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Chapter 2: Construction and Environment

2.1 Construction Industry in Malaysia

The construction industry translates idea of knowledge into reality and this reality
is the embodiment of the built environment. Buildings and structures change the
nature, function and appearance of our cities and countryside.

Sustainable development in the construction industry, or also known as

sustainable construction, would require the creation of buildings and
infrastructure to shape communities in a way that sustains the environment,
generates wealth over the long term and enhances the quality of life of people
without the expense of the future generation. The economic, social and
environmental benefits which can flow from a more efficient and sustainable
construction industry are potentially immense. Reducing consumption materials
and land, minimizing waste, using recycled materials, embracing energy
efficiency and managing site operations to avoid pollution are good for business
as well as the environment. Achieving long term sustainability in the construction
industry requires analysis and changes to what is built, where it is built, how it is
built and the operation of the built facilities.

2.2 Construction Process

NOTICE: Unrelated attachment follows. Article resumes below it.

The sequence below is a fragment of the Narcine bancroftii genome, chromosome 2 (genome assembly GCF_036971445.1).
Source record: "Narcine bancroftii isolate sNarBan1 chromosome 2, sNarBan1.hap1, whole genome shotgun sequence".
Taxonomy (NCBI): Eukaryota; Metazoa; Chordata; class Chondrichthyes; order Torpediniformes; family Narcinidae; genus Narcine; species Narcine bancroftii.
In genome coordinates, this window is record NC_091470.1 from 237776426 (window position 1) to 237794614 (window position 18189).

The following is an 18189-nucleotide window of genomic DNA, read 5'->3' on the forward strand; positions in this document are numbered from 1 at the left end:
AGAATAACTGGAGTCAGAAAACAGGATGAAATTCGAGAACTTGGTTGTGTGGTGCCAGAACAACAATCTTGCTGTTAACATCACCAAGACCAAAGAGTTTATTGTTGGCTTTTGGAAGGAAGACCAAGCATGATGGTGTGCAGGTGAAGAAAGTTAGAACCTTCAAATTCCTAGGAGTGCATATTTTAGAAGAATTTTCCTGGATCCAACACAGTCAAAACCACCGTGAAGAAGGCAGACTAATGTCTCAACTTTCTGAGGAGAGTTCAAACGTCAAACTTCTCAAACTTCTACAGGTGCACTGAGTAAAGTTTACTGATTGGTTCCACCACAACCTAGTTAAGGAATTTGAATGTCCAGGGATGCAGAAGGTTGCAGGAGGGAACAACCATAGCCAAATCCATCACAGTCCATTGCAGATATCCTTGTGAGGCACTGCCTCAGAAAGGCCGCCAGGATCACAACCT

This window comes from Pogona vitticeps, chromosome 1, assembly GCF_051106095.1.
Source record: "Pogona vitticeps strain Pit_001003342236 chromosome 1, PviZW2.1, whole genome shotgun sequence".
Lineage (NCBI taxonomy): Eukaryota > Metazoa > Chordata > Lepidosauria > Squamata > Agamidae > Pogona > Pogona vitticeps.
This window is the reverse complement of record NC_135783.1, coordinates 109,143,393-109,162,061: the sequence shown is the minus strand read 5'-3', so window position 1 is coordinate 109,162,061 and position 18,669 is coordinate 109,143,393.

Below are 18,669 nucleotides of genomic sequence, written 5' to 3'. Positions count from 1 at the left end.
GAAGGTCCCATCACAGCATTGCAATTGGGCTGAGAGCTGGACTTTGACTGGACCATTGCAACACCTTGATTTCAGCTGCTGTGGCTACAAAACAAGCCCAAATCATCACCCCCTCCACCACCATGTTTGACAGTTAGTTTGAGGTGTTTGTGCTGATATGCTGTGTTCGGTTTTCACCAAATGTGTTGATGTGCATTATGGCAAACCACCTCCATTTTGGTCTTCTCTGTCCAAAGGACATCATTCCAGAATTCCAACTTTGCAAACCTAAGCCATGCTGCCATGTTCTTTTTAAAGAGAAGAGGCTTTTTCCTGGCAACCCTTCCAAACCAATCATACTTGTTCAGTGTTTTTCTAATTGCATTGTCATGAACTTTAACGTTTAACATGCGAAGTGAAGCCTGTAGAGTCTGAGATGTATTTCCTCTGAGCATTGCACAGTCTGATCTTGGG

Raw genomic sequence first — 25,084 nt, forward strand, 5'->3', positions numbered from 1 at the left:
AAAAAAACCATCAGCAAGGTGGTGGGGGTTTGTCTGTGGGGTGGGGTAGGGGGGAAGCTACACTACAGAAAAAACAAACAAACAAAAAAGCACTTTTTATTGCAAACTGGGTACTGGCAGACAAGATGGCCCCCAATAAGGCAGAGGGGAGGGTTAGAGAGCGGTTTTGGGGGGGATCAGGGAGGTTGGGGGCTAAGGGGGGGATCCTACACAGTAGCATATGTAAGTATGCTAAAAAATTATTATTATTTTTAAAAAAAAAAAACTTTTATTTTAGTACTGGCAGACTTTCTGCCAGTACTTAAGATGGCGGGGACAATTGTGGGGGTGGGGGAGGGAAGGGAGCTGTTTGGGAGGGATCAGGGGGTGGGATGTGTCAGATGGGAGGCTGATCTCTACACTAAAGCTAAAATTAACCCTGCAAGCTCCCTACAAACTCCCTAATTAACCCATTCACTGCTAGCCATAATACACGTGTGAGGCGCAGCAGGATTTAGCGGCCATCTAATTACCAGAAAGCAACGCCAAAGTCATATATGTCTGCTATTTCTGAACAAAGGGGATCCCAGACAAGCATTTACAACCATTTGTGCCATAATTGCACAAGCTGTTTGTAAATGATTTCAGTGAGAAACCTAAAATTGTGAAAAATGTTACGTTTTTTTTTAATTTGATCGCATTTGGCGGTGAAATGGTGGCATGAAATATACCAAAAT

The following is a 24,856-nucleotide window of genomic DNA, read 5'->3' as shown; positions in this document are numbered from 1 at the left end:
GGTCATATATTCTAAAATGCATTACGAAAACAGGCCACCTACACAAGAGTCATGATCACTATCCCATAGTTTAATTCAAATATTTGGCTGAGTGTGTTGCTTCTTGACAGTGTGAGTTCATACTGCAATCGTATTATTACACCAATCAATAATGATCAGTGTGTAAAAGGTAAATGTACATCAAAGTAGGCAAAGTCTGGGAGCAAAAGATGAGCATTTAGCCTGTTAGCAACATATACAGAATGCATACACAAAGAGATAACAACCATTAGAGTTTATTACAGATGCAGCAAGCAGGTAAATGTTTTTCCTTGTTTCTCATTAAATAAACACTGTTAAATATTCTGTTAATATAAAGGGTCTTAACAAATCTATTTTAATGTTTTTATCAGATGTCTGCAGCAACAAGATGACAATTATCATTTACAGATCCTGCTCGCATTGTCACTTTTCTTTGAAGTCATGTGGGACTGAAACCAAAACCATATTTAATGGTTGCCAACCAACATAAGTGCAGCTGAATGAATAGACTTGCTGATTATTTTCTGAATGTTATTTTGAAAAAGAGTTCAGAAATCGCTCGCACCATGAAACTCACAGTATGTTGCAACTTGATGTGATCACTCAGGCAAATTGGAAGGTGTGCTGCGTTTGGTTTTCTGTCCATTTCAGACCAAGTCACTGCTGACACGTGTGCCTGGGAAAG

Construction industry is the industry that concerns construction works and that
includes construction extension, installation, repair, maintenance, renewal,
removal, renovation, alteration, dismantling or demolition of:

a) any building, erection, edifice, structure, wall, fence or chimney, whether

constructed wholly or partly or below ground level;
b) any road, harbour, railway, cable way, canal or aerodrome;
c) any drainage, irrigation or river control works;
d) any electrical, mechanical, water gas, petrochemical or telecommunication
works or;
e) Any bridge, viaducts, dam, reservoir, earthworks, pipeline, aqueduct, culvert,
driveshaft, tunnel or reclamation works.

Table 1: Integrating environmental management considerations into the

construction approval process

Approval process Environmental Management Considerations

Project Identification: Site suitability

Consult local agencies
Feasibility Study Initial environmental review
Concept layout Identification of aspects and impacts
Identification of legislature and regulations;
Develop Environmental Management Plan

Project Appraisal Identification of legislature and regulations;

Land use compatibility, Develop Environmental Management Plan
Conservation values of
Develop environmental policy, objectives & targets

Project Master Plan Develop environmental policy, objectives & targets

Incorporating environmental management plan
Establish and train in Environmental Management

Project Design Establish and train in Environmental Management


Project Constructions Incorporating environmental management plan

Site investigations, Establish and train in Environmental Management
Site preparation
Monitoring environmental aspect & impacts; Mitigating
Environmental auditing
Environmental Performance Evaluation


Construction is not inherently environmental friendly industry and many research

conducted has portrayed construction as a major contributor to environmental
disruption and pollution. Construction activity is one of the major contributors to